Before long you will start to think that these articles are no more than glorified pieces of marketing. And not long after that, you will be right. People would follow these articles and inflate certain stocks.
Robinhood’s resources are not just good because of the immense depth and breadth of the information that they offer you. These resources benefit from the platform itself being neutral in their creation.
This has two sides to it: On the one hand it makes the platform a bit overwhelming for beginners. Lacking any clear starting point besides articles that announce themselves as a good starting point, someone who has never traded stocks before will look at all this information and be left baffled.
But at the same time, it means that more advanced traders will not feel like a certain agenda is being shoved down their throats. There will still be a lot to sort through, but it rewards having knowledge.
The second thing that has kept Robinhood going is its usability. Usability means two things in this case: First is the user experience offered by its interface, while the second is its fees (or rather, lack thereof).
If you look at Robinhood’s interface, you will probably see it as lacking. This is true. It puts a hard limit on the amount of information it presents to you at any given time. The most it will ever show you is either from the stock tracking that you tell it to do, or the articles you look up on your own.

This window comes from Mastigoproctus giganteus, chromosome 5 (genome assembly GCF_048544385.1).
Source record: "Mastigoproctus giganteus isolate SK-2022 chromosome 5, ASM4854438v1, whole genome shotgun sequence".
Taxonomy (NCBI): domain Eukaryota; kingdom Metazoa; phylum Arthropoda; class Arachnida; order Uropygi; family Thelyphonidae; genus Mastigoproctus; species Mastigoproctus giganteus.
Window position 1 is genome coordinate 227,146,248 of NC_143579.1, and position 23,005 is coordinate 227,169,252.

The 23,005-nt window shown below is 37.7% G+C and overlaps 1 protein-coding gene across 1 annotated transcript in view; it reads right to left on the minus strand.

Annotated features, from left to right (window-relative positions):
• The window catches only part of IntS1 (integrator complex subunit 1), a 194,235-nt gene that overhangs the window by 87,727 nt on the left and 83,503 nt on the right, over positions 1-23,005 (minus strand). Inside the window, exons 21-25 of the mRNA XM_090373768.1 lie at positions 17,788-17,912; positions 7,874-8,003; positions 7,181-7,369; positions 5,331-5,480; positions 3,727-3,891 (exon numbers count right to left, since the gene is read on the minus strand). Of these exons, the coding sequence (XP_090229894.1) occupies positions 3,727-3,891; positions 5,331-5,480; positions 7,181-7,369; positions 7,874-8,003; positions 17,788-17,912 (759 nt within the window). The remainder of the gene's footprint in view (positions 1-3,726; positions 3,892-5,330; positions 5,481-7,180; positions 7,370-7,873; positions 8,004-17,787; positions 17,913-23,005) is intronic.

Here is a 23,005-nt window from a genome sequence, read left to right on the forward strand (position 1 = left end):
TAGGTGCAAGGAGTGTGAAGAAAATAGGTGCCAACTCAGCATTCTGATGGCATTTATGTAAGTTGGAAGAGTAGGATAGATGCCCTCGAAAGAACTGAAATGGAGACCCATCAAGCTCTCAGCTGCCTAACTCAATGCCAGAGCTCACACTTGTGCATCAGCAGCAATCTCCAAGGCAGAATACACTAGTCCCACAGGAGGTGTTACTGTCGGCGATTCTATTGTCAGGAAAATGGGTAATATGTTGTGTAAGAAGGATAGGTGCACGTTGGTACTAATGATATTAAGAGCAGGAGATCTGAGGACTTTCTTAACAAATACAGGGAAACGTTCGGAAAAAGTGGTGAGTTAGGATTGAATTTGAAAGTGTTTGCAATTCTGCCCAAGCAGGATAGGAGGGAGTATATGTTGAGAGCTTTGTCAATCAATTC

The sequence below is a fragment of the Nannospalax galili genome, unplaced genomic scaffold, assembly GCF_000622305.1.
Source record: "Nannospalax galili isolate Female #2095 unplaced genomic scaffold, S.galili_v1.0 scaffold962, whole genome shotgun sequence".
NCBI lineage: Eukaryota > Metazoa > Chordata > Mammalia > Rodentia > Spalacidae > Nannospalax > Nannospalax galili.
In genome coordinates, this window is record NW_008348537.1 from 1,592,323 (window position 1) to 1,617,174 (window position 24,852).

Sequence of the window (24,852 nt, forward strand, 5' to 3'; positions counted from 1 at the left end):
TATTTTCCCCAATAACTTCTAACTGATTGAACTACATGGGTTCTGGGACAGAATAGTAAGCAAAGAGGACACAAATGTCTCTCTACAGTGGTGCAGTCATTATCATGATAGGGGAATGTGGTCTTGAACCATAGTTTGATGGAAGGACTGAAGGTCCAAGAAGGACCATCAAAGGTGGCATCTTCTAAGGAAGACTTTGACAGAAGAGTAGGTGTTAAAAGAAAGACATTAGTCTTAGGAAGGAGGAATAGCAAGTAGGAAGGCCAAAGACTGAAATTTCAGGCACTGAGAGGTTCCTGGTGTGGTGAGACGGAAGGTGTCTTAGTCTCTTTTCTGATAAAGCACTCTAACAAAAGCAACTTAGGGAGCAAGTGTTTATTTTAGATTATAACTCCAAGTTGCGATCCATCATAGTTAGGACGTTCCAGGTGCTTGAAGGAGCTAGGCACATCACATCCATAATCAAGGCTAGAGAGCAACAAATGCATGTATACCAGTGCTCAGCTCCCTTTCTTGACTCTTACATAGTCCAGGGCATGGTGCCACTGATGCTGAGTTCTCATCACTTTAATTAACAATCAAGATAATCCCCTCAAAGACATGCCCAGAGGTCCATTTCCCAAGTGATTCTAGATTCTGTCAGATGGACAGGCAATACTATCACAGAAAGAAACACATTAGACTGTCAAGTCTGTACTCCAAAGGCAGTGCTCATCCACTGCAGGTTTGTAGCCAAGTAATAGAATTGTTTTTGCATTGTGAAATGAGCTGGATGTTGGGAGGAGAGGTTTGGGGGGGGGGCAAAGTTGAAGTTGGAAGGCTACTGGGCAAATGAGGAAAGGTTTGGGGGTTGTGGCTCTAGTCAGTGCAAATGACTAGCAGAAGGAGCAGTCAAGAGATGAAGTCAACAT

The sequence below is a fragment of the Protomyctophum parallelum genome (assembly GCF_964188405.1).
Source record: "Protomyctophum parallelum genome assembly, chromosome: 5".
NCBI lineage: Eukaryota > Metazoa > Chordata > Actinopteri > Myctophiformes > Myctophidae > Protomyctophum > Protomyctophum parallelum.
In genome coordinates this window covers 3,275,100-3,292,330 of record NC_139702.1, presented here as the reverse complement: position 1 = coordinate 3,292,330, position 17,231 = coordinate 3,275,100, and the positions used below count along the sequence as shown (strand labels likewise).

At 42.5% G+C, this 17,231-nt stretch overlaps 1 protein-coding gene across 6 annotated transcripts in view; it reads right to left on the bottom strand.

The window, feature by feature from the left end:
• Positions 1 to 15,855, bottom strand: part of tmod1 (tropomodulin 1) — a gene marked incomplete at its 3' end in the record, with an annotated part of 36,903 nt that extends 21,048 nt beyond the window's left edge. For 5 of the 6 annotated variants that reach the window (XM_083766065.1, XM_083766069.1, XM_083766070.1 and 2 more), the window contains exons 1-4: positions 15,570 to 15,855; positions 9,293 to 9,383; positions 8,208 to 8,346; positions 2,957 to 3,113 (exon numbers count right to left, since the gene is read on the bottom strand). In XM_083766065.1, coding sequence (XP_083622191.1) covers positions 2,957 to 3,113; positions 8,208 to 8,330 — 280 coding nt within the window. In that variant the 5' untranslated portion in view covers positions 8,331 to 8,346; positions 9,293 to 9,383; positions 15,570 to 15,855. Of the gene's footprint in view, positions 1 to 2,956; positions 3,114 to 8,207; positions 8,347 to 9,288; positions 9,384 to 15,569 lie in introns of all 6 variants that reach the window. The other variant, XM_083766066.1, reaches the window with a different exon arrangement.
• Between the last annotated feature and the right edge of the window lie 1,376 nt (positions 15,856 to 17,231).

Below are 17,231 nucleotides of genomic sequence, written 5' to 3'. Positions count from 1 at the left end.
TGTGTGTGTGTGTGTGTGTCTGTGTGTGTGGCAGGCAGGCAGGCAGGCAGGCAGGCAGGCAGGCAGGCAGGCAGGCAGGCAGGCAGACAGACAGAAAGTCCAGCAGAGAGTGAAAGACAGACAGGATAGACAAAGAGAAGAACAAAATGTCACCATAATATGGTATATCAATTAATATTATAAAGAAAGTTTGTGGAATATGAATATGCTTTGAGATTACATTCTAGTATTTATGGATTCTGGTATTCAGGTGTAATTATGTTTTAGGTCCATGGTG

In short, Robinhood goes out of your way to avoid overwhelming you. In the process, it can underwhelm you, or worse leave you lost. Some beginners will find this helpful, but it has an issue in that those beginners will not know that they are being helped. They will just see it as directionless.
But what it lacks in information, Robinhood’s interfaces makes up for in ease of use. There is no moment where the screen darkens, save for one button that it indicates for you to press with a bright red arrow. No page is so dense with tutorials or app-critical information that you skim it.
It is not all good for its interface to be so sparse, but it is not all bad either.
So, let’s concern ourselves for a moment over money. While trading on the phone and the huge community attract new users, the lack of commission fees is what attracts veteran traders.
Robinhood’s Commission Fees 💰️
Anyone who has used a stock trading app before is familiar with the many ways that fees can be used to extract value from you. Some apps will have fees for making trades, fees for opening an account, fees for adding money, fees for withdrawing money, fees for activity, and even fees for inactivity as well!
Does Robinhood have commission fees? No. It does not. Or rather, it does not have commission fees on the purchase of stocks. It also does not have any account opening, closing, activity, or inactivity fees.
Here are the two fees Robinhood has on its transactions:
- Robinhood has a fee of £.00013 per share when selling shares. That means for every share you sell, regardless of value, they will take one ten-thousandth of a pound from you.